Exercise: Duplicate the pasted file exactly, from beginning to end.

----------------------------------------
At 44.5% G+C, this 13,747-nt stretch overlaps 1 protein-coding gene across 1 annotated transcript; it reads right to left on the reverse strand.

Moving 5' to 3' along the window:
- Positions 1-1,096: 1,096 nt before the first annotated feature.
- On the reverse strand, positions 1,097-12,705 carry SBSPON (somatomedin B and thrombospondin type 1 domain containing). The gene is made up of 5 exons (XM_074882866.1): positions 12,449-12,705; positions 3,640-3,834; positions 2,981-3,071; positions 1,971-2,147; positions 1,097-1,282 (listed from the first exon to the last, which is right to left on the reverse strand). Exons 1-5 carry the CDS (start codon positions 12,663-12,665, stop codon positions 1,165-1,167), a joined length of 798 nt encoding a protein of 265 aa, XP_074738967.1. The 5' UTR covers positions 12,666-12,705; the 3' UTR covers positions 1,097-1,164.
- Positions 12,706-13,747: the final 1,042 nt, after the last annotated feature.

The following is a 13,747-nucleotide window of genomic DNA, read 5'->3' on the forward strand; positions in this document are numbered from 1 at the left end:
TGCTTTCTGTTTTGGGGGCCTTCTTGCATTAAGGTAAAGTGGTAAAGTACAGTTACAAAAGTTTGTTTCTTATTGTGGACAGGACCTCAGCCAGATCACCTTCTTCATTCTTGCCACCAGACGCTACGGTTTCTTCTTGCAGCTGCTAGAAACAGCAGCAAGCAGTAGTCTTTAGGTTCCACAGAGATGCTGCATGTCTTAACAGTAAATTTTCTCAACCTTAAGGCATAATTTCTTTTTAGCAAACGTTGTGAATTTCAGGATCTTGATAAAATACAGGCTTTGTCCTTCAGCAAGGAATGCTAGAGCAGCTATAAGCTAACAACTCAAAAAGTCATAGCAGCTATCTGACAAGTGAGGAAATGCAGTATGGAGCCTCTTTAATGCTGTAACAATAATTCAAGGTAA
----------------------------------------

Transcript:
At 44.5% G+C, this 13,747-nt stretch overlaps 1 protein-coding gene across 1 annotated transcript; it reads right to left on the reverse strand.

Moving 5' to 3' along the window:
- Positions 1-1,096: 1,096 nt before the first annotated feature.
- On the reverse strand, positions 1,097-12,705 carry SBSPON (somatomedin B and thrombospondin type 1 domain containing). The gene is made up of 5 exons (XM_074882866.1): positions 12,449-12,705; positions 3,640-3,834; positions 2,981-3,071; positions 1,971-2,147; positions 1,097-1,282 (listed from the first exon to the last, which is right to left on the reverse strand). Exons 1-5 carry the CDS (start codon positions 12,663-12,665, stop codon positions 1,165-1,167), a joined length of 798 nt encoding a protein of 265 aa, XP_074738967.1. The 5' UTR covers positions 12,666-12,705; the 3' UTR covers positions 1,097-1,164.
- Positions 12,706-13,747: the final 1,042 nt, after the last annotated feature.

The following is a 13,747-nucleotide window of genomic DNA, read 5'->3' on the forward strand; positions in this document are numbered from 1 at the left end:
TGCTTTCTGTTTTGGGGGCCTTCTTGCATTAAGGTAAAGTGGTAAAGTACAGTTACAAAAGTTTGTTTCTTATTGTGGACAGGACCTCAGCCAGATCACCTTCTTCATTCTTGCCACCAGACGCTACGGTTTCTTCTTGCAGCTGCTAGAAACAGCAGCAAGCAGTAGTCTTTAGGTTCCACAGAGATGCTGCATGTCTTAACAGTAAATTTTCTCAACCTTAAGGCATAATTTCTTTTTAGCAAACGTTGTGAATTTCAGGATCTTGATAAAATACAGGCTTTGTCCTTCAGCAAGGAATGCTAGAGCAGCTATAAGCTAACAACTCAAAAAGTCATAGCAGCTATCTGACAAGTGAGGAAATGCAGTATGGAGCCTCTTTAATGCTGTAACAATAATTCAAGGTAA